A loss to a top-20 team like California - even at home - doesn't come as a surprise to supporters of the program. But a loss to an Idaho team that has never beaten UW in Seattle would symbolize a death blow to a program that can't fall much further.

"A lot of people will look at Idaho and think that we're supposed to win," said Stanback of the Vandals. "You're not supposed to win anything. You want to win and everyone you play is legit. They are going to come out and play hard just like every team we'll play this year. We have to go out and play. I'm not going to take them as any less of an opponent. They are a good team. They gave Wazzu a run for their money too. We have to go out there and take them on just like everyone else."

In talking to the other players, there's no way the Huskies are taking the Vandals lightly, especially when a precious win is in the balance. "That's when you get upsets," Sims said when asked about underestimating Idaho. "Any team that comes in here, they are going to take a shot. A lot of people think we're down because of what's happened. But we have to remember that they still have to come in and do it."

"They play hard," Goldson said of the Vandals. "I watched the Wazzu game and the UNLV game. They kept playing. They fight. They are not going to give up. They are talented in some areas and not in others. But they work hard and play hard and that's something that we need to match."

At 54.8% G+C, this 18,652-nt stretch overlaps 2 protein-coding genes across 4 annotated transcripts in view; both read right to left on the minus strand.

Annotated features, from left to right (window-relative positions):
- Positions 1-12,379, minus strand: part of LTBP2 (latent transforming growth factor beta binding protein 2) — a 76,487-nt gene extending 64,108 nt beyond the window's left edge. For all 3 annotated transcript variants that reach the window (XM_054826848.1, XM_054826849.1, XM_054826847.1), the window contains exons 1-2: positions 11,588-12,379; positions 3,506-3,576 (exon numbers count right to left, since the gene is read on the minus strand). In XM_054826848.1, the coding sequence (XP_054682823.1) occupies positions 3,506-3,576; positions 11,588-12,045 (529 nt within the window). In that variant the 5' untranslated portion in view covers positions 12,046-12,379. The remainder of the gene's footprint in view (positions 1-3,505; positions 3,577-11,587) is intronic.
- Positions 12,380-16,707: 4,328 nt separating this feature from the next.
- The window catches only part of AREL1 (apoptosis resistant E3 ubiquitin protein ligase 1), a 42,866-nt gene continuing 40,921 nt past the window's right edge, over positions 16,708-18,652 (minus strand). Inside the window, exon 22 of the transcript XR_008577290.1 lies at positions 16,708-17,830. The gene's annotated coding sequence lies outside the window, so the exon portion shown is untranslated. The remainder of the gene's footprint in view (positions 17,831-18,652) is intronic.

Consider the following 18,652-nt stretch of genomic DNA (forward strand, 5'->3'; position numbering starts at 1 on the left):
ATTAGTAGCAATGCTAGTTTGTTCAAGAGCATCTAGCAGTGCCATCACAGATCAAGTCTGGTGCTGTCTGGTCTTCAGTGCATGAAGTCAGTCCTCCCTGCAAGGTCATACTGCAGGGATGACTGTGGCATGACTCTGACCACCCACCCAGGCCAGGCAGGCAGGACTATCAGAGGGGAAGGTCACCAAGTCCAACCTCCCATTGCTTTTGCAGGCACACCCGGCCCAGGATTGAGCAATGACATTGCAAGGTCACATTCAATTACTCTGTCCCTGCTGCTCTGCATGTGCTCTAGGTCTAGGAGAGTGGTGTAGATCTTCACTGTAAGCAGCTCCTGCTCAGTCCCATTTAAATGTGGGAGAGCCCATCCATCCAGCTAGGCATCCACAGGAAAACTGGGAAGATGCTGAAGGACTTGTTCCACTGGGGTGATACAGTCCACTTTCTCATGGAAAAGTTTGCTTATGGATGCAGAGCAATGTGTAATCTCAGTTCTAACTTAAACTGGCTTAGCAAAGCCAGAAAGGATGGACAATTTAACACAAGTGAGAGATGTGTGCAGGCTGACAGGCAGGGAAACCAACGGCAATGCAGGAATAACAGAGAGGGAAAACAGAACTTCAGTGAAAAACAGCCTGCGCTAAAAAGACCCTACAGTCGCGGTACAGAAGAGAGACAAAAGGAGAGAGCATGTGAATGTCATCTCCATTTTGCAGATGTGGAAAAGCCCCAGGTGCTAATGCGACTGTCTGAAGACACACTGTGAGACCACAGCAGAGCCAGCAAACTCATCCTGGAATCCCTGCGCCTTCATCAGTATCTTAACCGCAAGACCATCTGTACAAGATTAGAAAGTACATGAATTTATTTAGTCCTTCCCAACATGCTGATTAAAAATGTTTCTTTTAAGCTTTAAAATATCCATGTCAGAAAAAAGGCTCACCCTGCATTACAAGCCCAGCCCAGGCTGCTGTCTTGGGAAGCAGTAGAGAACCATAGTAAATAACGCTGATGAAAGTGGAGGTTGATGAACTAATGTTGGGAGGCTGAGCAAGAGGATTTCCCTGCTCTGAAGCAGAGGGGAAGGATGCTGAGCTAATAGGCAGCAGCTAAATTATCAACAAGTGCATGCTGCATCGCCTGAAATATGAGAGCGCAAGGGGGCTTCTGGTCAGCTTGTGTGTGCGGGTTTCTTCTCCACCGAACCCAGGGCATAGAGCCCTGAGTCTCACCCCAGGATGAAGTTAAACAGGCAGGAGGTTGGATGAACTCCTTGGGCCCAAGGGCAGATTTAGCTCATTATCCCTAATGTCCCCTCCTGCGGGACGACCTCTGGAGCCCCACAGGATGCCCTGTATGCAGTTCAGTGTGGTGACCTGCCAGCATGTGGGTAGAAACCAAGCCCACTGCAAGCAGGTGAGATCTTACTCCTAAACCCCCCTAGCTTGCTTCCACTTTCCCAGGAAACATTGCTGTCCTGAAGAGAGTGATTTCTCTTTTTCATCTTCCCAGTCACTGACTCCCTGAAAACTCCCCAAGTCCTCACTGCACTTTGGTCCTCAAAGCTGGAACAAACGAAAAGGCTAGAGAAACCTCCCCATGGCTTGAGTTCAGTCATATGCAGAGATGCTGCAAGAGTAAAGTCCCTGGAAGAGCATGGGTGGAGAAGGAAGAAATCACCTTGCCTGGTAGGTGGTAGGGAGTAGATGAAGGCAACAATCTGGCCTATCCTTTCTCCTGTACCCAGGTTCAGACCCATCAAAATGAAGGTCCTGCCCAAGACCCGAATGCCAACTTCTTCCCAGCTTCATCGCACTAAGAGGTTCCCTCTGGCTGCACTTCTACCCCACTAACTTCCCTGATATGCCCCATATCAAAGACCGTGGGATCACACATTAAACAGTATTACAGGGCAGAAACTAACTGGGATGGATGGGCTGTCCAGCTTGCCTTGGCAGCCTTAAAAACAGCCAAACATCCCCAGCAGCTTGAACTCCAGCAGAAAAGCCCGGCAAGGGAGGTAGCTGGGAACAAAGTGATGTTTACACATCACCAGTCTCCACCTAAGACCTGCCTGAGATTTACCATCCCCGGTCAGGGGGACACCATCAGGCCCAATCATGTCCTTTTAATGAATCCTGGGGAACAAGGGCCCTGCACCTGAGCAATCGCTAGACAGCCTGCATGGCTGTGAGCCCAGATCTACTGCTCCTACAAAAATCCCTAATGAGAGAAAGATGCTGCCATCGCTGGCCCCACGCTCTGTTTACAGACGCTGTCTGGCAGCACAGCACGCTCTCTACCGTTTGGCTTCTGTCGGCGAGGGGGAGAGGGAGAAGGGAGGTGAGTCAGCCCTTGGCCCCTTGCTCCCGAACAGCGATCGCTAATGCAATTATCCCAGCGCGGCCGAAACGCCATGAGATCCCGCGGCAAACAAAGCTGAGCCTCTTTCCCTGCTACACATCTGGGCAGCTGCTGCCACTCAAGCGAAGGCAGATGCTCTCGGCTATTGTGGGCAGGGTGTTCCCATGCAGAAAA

While it appears that Washington fans are falling off the bandwagon in record numbers and there may only be 50,000 in attendance this Saturday at Husky Stadium, the players understand they can't control other peoples' opinions.

"It's good," Stanback said when asked about team morale, especially coming off a demoralizing loss. "If anything, we're pissed off and mad, but we're mad at ourselves. We know what we did wrong and what plays we should have made."

Sims isn't ready to throw in the towel by any means. "It can be hard, but it's the determination and the idea of the return of the Dawgs that is the driving force. "We still have a shot to do something really well here. As long as we keep that in our minds, we'll stay focused."

"There's no reason to panic," added Shackelford. "Our offensive system is great. We have a nice run game and pass game. All we need is to do our assignments and play hard."